PK14 are like an Asian The Who. Skinny, drab members dressed in T-shirts, thin, stocking-tight jeans with cropped black hair. Except the drummer; he’s in reverse. They stand unremarkably. My ears are still ringing from Eagle and the Worm. Everything is a dull roar over the ringing, and the world sounds numb. It is a good bad-thing. Like hearing through a funnel – peripheral voices humming in the background, indistinct conversation shouting only whispers. All else is blanketed in a static aftershock. I can see a strummer strumming.
Noise: wonderful, unexpected bliss. Loud: instruments swallow up one another. Sweat: even the condensation is electrified. The atmosphere ripples in vibrations. Vision stutters momentarily. These vibes, running up my arms and legs; down my hands, around my neck, against my chest. The difference with live music is that you can actually feel it. You are witness to the emanators of the emanations. Every morsel, every shred and fibre of their being, in unison. With music. Almost a carnal giving and receiving no speaker can replicate, no CD can reproduce…
The human body is anywhere between fifty-five and seventy-eight-percent water. That’s over fifty-trillion self-contained cells, throbbing independently in a sea of blood, pumping every quarter of an adrenaline-fuelled second. Conductors conducting. We’re just a sponge. Long after the show’s spent it’ll still be with us. It’s trapped. Trapped in our pores, under our skin. Running through our veins, dancing on our tongues, in our salivation, digesting in our stomach. Trapped. All of it. Warped in a peristaltic blur of unconscious participation. We’re the instrument: it’s just, we don’t know it.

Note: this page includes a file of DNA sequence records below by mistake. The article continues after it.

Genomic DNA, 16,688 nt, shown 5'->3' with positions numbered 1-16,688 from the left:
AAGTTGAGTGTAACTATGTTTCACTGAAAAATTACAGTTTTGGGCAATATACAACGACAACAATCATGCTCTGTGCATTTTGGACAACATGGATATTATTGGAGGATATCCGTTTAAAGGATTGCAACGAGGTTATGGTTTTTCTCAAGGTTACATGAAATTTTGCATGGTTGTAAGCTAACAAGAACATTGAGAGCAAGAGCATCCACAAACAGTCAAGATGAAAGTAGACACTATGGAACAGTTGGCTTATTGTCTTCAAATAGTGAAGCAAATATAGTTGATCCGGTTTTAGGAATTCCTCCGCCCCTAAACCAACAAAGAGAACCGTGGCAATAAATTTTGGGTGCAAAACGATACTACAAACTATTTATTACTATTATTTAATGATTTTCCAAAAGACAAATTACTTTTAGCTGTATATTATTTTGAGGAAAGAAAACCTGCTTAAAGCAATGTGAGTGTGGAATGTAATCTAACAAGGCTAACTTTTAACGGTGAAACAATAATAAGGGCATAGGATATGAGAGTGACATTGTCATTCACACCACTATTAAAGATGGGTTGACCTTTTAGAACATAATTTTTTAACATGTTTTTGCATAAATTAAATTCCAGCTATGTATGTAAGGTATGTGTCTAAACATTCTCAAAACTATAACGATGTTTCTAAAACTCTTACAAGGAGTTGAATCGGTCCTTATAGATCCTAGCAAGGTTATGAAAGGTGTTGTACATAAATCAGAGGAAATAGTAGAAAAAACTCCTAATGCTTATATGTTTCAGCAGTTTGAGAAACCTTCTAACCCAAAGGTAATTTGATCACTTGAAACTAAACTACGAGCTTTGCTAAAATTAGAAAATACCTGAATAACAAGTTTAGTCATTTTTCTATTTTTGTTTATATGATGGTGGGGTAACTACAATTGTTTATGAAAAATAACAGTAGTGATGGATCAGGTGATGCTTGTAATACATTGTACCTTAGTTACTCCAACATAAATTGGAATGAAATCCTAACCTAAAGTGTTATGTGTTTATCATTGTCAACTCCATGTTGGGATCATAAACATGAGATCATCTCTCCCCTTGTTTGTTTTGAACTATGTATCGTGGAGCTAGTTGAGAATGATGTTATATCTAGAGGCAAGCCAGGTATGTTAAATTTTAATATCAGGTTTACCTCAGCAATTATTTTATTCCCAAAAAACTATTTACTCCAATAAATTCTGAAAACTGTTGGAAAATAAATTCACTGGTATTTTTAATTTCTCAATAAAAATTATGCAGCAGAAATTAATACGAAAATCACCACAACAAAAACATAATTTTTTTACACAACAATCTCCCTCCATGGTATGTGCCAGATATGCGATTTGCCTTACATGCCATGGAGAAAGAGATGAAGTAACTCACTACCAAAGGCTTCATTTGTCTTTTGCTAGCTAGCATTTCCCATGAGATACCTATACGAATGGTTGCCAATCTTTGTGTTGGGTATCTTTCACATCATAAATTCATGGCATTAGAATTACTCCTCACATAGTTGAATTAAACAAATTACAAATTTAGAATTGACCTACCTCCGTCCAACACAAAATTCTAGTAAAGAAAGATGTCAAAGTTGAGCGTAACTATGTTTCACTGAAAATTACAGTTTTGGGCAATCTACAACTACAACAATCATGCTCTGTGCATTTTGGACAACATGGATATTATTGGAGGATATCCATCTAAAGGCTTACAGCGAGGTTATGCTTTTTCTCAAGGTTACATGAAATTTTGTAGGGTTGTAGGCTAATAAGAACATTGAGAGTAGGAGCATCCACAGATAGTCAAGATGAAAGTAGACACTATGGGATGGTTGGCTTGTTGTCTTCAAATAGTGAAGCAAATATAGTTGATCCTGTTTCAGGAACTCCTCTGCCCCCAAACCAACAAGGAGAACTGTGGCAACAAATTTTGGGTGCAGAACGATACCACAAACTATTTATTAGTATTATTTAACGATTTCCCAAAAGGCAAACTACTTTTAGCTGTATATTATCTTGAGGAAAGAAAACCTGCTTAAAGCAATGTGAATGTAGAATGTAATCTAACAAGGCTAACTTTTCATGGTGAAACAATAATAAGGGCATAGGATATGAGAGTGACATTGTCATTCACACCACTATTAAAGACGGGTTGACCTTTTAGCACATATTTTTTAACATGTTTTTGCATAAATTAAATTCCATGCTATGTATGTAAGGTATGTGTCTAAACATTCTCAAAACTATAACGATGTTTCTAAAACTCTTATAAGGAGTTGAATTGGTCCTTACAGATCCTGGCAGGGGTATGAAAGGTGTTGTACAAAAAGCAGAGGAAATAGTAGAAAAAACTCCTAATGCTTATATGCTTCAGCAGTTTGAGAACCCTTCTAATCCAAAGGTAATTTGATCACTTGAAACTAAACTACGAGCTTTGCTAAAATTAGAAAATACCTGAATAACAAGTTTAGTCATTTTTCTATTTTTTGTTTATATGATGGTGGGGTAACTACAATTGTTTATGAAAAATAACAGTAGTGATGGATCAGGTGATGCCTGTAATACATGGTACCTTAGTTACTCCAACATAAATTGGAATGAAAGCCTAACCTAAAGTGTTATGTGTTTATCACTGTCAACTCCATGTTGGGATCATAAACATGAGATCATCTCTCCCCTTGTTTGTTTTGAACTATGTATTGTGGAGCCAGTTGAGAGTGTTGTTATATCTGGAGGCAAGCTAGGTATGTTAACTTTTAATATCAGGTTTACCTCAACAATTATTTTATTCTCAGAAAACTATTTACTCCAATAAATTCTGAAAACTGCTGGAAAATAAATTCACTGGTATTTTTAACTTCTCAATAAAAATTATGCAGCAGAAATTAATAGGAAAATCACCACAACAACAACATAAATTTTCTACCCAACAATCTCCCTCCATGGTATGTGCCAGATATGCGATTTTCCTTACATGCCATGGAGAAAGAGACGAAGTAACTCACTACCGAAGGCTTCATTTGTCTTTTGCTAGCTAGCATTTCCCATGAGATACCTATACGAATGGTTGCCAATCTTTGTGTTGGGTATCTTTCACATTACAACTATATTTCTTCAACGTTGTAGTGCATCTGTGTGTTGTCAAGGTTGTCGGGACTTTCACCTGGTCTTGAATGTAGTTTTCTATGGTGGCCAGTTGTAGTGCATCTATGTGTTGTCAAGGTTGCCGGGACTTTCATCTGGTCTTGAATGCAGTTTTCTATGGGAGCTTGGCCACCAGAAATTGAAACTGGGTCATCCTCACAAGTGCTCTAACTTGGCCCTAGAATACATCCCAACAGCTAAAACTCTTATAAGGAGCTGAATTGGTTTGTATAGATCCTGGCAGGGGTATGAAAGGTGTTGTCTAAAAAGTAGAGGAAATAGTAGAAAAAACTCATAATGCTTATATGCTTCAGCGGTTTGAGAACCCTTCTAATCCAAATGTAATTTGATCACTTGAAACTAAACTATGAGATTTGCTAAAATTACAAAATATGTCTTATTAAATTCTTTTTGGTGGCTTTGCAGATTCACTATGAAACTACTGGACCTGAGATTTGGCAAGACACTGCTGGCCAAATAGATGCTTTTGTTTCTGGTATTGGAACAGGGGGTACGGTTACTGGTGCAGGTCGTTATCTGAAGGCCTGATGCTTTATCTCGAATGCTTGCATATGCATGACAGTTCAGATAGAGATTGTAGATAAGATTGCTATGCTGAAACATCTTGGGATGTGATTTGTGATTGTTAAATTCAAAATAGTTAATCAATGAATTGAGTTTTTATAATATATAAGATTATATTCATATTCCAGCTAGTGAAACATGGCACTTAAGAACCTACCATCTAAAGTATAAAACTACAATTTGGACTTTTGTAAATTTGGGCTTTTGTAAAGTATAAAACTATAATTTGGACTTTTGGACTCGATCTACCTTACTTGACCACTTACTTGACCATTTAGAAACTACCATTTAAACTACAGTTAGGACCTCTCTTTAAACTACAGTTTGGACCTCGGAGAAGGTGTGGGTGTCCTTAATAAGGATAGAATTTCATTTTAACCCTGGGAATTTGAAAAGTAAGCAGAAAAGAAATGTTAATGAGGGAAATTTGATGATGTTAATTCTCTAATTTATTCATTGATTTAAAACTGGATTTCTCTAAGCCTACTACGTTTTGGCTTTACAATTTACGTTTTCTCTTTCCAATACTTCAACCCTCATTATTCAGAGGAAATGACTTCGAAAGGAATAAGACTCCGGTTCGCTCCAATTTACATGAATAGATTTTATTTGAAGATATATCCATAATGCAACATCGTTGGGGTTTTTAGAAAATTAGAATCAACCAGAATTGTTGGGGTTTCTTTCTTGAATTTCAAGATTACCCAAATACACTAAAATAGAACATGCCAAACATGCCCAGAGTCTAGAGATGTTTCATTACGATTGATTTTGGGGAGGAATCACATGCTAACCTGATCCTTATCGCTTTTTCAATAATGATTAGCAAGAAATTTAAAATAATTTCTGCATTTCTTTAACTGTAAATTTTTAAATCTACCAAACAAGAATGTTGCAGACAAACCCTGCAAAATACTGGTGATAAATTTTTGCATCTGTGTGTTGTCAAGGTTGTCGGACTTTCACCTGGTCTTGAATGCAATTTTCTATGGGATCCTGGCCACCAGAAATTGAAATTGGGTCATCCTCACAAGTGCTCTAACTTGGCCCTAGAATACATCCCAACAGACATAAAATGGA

The benefits of live music are obvious: you’re there. The superlative quality, the unpredictable chop-and-change of tracks, effects and solos predominantly a one-off feature never to be heard again. When you replay them on a CD, you get these fragments of a much larger soundscape not mired in loudness or distortion. Bits of tracks, without real constitution next to the real thing. And unlike live music, always the same; every note, beat, riff and lyric layered in a predisposed order. But unlike the stage, the CD can be beckoned by your whims and fancies – as many encores as you like, at whatever hour of your choosing, whichever track you may desire. Nevertheless, there still remains no substitute for live.
I think our search for quality in music is a subconscious desire to reacquaint ourselves with live music; CDs allow us replay, MP3’s don us with 24/7 gigs, while vinyl – the next best thing to live – captures all its vibrations (even the unheard, or the minutely-soft) in a clumsy, yet desirable format. In the attempt to stimulate our musical-senses, we even go to lengths of concert-DVDs. But much in the same way CDs carry their predictability, so too does a DVD with its chapters/selections/features.
Music reinvigorates the soul; and while I can personally vouch that a three-hour gig/concert is enough to revitalise my spirit, I’ve witnessed the effects on others for whom it is an equal delight. The experience – both in and after – a live performance is one of unequal satisfaction. The in-concert bliss is either augmented with alcohol, cigarettes or marijuana – and those users would probably testify that it further enhances an already epic track into legendary. Those – like myself – who prefer to simply stand without the aid/hindrance of substance, are like mini tape-recorders soaking up every vibe that heads their way in the pulsing crowd, attempting to memorise not only every pulsation, but every hiccup, movement and action of the artists themselves. Here is where the barrier between recorded and live music establishes itself: you can see it all. Even the music itself. Just close your eyes.